• Improved architectural character and use of building materials such as glass, stone, metal, and some brick; and
  • Improved pedestrian connections, including a proposal to connect at the rear to the Columbia Association pathway that runs behind Whistling Winds Walk and connections into the center from the multi-use pathway which runs along the frontage.
In December, the DAP agreed the architecture, site plan and materials were substantially improved when compared to the original plan. They did recommend design improvements to make the plan more consistent with the Clarksville Pike Streetscape Plan and Design Guidelines. Some of these recommendations were addressed by the developer at the January pre-submission meeting. The developer stated plans to:
  • Enhance the Main Street with special paving, plantings, and lighting;
  • Keep all lighting on site a lower scale
  • using poles 14 – 16’ tall, use indirect lighting, and shield light fixtures from residential areas so that all light remains on site;
  • Retain as much of the existing, treed buffer along the two rear sides as possible, add additional landscaping where able, and retain or replace the existing fencing with fencing of a similar style and height.
Although the DAP recommended a re-evaluation of the parking to determine if the buffer between the project and the adjacent neighborhood could be expanded, no parking spaces were eliminated in the plan presented to the public. The current plan includes 241 parking spaces, which is 3 more than the minimum required by the County based on the project’s size and type.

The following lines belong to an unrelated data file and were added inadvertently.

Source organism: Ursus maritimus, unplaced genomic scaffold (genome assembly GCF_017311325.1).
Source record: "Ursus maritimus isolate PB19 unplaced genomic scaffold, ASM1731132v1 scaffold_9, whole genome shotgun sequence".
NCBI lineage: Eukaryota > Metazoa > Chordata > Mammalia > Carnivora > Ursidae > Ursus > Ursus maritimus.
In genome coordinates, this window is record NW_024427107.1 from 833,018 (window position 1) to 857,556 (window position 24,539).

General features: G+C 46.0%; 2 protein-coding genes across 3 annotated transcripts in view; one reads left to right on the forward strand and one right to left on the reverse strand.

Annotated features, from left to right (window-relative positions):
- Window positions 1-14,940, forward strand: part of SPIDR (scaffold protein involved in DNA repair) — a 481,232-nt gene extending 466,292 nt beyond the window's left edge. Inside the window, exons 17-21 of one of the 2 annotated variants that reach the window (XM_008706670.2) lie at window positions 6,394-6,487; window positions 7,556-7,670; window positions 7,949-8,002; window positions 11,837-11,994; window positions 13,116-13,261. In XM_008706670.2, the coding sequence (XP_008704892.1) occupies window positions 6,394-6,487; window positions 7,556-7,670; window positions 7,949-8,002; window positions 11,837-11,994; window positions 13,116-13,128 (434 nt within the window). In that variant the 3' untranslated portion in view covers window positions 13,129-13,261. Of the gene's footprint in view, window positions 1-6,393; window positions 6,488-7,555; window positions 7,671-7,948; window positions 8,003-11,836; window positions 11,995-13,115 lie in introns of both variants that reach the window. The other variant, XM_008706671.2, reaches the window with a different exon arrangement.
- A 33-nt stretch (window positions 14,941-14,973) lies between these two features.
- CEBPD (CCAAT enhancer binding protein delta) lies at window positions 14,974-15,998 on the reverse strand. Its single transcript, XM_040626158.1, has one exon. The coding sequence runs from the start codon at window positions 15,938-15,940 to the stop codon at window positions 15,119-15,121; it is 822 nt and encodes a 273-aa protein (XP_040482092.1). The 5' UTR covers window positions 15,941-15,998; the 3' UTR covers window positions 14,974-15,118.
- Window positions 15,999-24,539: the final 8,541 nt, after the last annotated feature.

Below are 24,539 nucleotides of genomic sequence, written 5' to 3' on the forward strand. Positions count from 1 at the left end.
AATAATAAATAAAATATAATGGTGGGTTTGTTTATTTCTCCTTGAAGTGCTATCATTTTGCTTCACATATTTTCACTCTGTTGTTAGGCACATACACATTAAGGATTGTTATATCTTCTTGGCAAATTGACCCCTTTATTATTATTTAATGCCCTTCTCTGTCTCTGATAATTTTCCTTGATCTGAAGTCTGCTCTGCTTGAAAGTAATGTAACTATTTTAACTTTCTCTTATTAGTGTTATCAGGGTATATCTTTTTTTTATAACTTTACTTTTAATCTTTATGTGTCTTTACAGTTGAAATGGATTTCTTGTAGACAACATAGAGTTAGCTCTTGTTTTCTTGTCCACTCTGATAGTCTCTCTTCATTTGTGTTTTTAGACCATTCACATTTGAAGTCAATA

At the pre-submission meeting, members of the community commented on the impact of the project. Due to the elevation of the site, which is higher than the properties to the rear, lighting continues to be a concern. Nearby residents asked for more evergreen screening and inquired about enhancing the berms to minimize the impact. Members of the River Hill Community Association’s Watershed Advisory Committee inquired about the stormwater management plans including use of permeable pavement, rain gardens, and native plant materials. Tony Miceli, Chair of the Association’s Traffic and Safety Committee, expressed concern about the right out exit and inquired whether it can be removed. Anticipated issues include delays caused by merging vehicles and the hazards caused by exiting vehicles crossing multiple lanes to turn onto Sheppard Lane.
What are the next steps? Anyone who provided their names and addresses/emails at the pre-submission meeting (and anyone unable to attend the meeting who contacts the developer/petitioner requesting to be added to the list) will receive copies of the minutes from the January 24 meeting within 30 days. In addition, everyone on the list will receive notice of the actual SDP submission within 7 days of filing.
Citizens may request a meeting with a staff member of DPZ to review the initial SDP submittal after the plan has been formally submitted to DPZ. In addition, once the SDP is submitted, DPZ will upload data and information to its website (“Search Development Plans and Public Meetings” web application): at
Once River Hill Square, LLC files their SDP with the county, the Subdivision Review Committee will review the plan to ensure all regulations are complied with. It is highly likely that the developer will be asked to make further revisions before construction can proceed.